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Victims with Disabilities: Collaborative, Multidisciplinary First Response: Techniques for First Responders Called to Help Crime Victims Who Have Disabilities

NCJ Number
Date Published
January 2011
70 pages
Publication Series
This trainer's guide along with companion DVD demonstrates effective techniques for first responders called to help crime victims who have disabilities that affect the victim's intellectual and communication abilities.
Crime rates that involve crimes against children and adults with disabilities far exceed rates of crime against individuals who do not have disabilities. Children and adults with disabilities who become victims of abuse and other crimes need to have equal access to and protection of their rights as crime victims by the criminal justice system. Unfortunately, this access is oftentimes obstructed or made more difficult for victims with disabilities due to a lack of specific training on the part of the professionals who are responsible for providing first response services to them. This trainer's guide and companion DVD presents knowledge to professionals who may need to provide first response services to crime victims who have cognitive or communicative disabilities. It provides a specific set of guidelines for these first responders and helps professionals hone their ability to work with individuals who present specific challenges to a successful first response. The DVD provides guidelines for interacting with both adults and children, and places special emphasis on crime victims who have communication and/or intellectual disabilities. This trainer's guide is divided into four main sections. The first introduces the purpose of the DVD and the creation of the DVD. The second section discusses how to use and view the DVD. The third section provides the trainer with discussion points and questions in the area of exposure and knowledge, profiles for practice, methods of communication, initial contact, transportation, and report writing. Section 4 provides reference and background material including definitions of disability, working with an interpreter, and acronyms and glossary of terms.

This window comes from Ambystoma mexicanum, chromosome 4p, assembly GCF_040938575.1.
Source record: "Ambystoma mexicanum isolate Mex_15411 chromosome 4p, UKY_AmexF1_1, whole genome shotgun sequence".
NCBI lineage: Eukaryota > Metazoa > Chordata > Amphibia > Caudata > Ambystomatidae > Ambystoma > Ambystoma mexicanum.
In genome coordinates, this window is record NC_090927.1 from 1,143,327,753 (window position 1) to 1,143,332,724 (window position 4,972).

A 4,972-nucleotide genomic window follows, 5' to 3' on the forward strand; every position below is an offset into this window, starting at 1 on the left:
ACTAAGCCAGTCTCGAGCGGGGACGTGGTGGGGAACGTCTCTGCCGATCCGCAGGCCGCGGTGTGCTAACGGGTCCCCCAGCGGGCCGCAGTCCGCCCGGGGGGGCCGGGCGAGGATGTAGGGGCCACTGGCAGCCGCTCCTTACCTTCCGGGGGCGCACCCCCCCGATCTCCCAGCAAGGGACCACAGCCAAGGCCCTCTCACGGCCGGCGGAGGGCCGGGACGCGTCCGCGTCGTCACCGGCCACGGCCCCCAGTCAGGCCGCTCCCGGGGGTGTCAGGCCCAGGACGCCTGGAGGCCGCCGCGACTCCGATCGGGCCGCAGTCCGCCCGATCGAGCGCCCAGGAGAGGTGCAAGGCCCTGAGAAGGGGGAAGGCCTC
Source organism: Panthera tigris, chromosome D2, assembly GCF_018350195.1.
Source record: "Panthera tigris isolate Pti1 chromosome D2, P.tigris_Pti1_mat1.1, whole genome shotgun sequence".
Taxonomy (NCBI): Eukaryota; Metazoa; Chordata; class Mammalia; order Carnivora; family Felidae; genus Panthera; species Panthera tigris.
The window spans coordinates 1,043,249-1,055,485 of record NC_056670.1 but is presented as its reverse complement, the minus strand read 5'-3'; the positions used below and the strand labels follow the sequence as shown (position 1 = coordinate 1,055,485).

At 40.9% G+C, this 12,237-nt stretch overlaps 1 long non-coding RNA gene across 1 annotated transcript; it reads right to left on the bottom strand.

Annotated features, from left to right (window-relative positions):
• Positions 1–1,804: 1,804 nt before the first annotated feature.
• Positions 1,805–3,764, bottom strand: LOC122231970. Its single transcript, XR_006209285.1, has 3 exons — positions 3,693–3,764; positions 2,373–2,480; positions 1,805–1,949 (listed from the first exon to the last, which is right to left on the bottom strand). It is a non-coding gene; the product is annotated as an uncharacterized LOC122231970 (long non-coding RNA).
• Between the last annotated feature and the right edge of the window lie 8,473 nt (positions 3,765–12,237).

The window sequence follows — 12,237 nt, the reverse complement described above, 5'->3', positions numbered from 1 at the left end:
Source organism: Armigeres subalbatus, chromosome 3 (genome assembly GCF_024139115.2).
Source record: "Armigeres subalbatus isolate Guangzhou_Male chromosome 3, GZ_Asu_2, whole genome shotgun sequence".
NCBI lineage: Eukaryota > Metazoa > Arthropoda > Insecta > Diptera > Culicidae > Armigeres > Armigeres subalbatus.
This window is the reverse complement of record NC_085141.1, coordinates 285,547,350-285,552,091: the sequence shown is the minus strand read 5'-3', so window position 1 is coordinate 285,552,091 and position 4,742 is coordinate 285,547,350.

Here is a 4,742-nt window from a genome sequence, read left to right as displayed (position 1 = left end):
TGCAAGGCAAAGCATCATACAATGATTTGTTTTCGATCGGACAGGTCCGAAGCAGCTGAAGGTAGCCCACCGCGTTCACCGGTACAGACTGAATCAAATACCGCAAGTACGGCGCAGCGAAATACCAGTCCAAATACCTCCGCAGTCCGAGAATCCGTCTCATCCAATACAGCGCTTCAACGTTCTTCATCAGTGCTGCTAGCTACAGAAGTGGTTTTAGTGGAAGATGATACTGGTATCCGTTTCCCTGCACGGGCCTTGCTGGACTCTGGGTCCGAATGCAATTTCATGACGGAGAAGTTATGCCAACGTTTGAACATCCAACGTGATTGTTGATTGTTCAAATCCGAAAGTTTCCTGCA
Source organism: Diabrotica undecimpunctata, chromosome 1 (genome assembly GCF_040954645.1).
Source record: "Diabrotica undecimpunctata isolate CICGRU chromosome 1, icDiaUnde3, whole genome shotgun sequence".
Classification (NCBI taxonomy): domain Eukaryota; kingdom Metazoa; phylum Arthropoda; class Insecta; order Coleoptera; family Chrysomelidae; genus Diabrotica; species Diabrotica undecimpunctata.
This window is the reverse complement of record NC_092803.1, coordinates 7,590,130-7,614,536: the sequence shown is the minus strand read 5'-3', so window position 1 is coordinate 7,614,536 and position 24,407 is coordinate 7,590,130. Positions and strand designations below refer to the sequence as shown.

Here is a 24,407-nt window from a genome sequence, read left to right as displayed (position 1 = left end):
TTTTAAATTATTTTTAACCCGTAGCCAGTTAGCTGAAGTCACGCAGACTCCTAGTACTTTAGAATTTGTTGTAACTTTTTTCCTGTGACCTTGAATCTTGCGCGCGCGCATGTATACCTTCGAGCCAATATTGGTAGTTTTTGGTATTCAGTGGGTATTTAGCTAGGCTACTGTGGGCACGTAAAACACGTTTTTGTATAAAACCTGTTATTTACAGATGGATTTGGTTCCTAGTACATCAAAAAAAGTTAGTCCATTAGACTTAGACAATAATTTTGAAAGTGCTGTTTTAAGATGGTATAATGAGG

Date Published: January 1, 2011